• Natural Gas News

    A Canadian LNG leader: FortisBC [Promoted]

Summary

The push for ever-cleaner energy sources around the world is crucial, because greenhouse gases aren’t an issue we can just tackle locally—we all need to think globally. How can we help China and other countries transition from coal? How can we help remote areas like Canada’s Yukon Territory transition from diesel power generation?

by: Fortis BC

Posted in:

Complimentary, Promoted Content

A Canadian LNG leader: FortisBC [Promoted]

The push for ever-cleaner energy sources around the world is crucial, because greenhouse gases aren’t an issue we can just tackle locally—we all need to think globally. How can we help China and other countries transition from coal? How can we help remote areas like Canada’s Yukon Territory transition from diesel power generation?

LNG has a key role to play in answering that question.

Since 1971, FortisBC has been operating the Tilbury LNG facility on the West Coast of Canada—the first LNG facility in BC, in fact. And in 2017, FortisBC became the first Canadian company to export LNG to Asia.

Initially used to store gas for peak demand, today Tilbury also produces LNG for local truck fleets, ferry companies and power generation (in places like the Yukon) as well as for international export.

FortisBC’s Tilbury LNG plant is powered by hydroelectricity, making it one of the cleanest LNG facilities in the world. With the demand for cleaner energy growing every year, the facility has just undergone one major expansion—increasing liquefaction capacity from 5,000 gigajoules (GJ) to 34,000 GJ—and FortisBC is planning further development to meet local and international demand for cleaner energy.

Meeting the need for marine LNG fuel

With the International Maritime Organization’s (IMO) target to reduce marine shipping GHG emissions by 50 per cent by 2050—along with an ambitious sulphur emissions cap that will take effect January 1, 2020—LNG has become one of the most practical options for shipping companies needing to meet these requirements in a hurry.

That’s why FortisBC is looking to help local and international ship fleets fuel with LNG. WesPac, an established midstream company, is proposing to build a jetty next to FortisBC’s Tilbury LNG facility in Delta, B.C. For local or international vessels calling into the Vancouver Fraser Port Authority (VFPA), this jetty would make it that much easier to get fuelled with LNG. 

The VFPA is on a mission to become the world’s most sustainable port, and to that end it has recently joined the SEA/LNG industry coalition which aims to increase adoption of LNG as marine fuel. Making BC an LNG bunkering hub ensures Vancouver’s position as a favoured port of call, opening the door to new economic benefits to the province, including an expanded market for the province’s plentiful natural gas resources.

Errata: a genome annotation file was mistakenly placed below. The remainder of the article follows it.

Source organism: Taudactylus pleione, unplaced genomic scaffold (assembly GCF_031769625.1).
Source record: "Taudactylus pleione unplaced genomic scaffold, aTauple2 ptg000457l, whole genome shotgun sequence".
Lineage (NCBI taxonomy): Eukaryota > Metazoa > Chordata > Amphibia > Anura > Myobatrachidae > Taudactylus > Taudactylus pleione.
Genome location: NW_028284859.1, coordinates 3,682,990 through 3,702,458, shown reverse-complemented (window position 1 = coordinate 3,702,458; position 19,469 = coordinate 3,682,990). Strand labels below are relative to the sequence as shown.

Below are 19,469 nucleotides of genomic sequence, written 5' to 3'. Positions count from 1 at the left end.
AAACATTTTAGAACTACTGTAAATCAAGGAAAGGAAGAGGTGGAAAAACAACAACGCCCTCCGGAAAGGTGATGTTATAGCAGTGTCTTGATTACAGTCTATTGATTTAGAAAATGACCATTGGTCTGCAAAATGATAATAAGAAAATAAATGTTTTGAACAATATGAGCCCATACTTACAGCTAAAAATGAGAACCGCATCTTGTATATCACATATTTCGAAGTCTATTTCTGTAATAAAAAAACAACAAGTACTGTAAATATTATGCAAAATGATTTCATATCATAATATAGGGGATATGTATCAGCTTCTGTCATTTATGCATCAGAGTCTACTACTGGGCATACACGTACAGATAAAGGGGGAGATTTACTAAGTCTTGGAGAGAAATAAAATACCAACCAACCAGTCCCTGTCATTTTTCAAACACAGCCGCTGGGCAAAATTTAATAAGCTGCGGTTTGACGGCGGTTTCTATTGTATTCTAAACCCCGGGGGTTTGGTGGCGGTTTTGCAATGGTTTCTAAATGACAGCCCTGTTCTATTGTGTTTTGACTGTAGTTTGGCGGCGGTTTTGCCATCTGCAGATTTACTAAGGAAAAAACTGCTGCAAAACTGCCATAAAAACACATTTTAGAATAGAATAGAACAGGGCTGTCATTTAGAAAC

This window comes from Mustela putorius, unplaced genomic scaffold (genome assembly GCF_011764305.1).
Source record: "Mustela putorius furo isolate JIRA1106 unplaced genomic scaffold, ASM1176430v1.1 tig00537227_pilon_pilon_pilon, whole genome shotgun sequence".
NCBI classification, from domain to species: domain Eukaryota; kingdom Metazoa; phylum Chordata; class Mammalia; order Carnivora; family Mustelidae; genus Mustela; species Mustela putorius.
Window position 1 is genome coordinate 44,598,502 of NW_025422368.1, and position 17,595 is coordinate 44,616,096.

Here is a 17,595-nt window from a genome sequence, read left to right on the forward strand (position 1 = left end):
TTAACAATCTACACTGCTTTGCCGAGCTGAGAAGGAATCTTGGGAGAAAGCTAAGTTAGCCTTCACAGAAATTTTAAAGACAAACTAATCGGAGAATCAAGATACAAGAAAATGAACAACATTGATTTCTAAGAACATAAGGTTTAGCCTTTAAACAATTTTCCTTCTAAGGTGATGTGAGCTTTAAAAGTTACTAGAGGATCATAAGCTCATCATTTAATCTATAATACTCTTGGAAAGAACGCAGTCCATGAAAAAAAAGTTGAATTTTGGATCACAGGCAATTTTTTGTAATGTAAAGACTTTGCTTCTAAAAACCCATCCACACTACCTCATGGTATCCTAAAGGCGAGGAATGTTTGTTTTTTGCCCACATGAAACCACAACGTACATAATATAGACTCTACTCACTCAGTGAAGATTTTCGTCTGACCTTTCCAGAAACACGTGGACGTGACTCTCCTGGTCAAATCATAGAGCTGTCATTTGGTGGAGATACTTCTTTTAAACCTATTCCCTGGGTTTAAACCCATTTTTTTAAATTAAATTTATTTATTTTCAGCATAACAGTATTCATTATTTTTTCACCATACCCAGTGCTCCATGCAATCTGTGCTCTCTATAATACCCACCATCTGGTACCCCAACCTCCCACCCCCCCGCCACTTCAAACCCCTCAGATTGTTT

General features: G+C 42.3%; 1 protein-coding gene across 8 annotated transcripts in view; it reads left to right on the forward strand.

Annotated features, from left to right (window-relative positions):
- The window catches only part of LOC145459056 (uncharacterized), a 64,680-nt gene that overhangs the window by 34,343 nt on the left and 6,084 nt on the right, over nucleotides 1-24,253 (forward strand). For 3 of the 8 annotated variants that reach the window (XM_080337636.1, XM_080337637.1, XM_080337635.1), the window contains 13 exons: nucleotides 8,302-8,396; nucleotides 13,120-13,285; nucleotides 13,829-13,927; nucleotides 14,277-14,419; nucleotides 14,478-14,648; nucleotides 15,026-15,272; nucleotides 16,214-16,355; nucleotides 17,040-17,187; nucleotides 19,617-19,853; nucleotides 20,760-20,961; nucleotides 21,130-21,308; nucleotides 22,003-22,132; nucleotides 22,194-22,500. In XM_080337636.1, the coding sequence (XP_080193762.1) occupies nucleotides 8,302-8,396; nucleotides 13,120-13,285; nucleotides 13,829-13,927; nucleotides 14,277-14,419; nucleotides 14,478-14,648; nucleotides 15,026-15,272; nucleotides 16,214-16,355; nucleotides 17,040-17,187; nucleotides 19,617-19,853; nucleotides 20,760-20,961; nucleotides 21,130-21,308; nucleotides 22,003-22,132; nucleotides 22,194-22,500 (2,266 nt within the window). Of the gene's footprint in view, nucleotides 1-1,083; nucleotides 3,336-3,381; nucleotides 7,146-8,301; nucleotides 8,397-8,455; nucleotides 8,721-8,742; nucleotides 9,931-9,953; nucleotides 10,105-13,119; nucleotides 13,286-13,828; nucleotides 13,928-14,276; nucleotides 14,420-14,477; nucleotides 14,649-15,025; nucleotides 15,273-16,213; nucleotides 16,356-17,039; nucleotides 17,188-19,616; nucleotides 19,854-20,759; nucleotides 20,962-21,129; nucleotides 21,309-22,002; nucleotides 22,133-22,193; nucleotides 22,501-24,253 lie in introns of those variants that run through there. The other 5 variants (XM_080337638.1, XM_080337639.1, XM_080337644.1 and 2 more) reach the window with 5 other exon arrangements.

Providing affordable LNG for the transportation industry is a key part of FortisBC’s Clean Growth Pathway strategy. Expanding LNG marine bunkering and LNG exports are important economic opportunities that can benefit Vancouver, B.C., industry and the environment.

And to build on the environmental benefits offered by LNG compared with higher-carbon fuels, we need to continually find more innovative ways to reduce our emissions.

Renewable Natural Gas

Decarbonizing natural gas used for transportation is the next step in FortisBC’s pursuit of cleaner fuels. This past April, the company announced a partnership that will source Renewable Natural Gas (RNG) fuel for a natural gas bus fleet. TransLink is the first public transportation authority in Canada to use RNG, a certified carbon neutral fuel that’s made from decomposing organic waste.

While using natural gas as a transportation fuel is an important step in moving towards a low-carbon future, and more fleet owners and operators around the world are switching to natural gas so they can save on fuel costs and reduce their environmental footprint, we can go even further. RNG has significant potential to reduce greenhouse gas emissions from transportation, a sector that contributes almost 40 per cent of GHG emissions in BC.

RNG is now included within BC’s Low Carbon Fuel Standard and yields higher emissions credits than CNG due to its lower carbon intensity.

Economic viability though environmental responsibility

Transportation and power generation remain two of the biggest causes of global greenhouse gas emissions. If we can use LNG and RNG to help reduce these emissions, we all benefit. FortisBC is proud to be a Canadian LNG leader, and proud to be offering forward-thinking solutions like RNG.

Learn More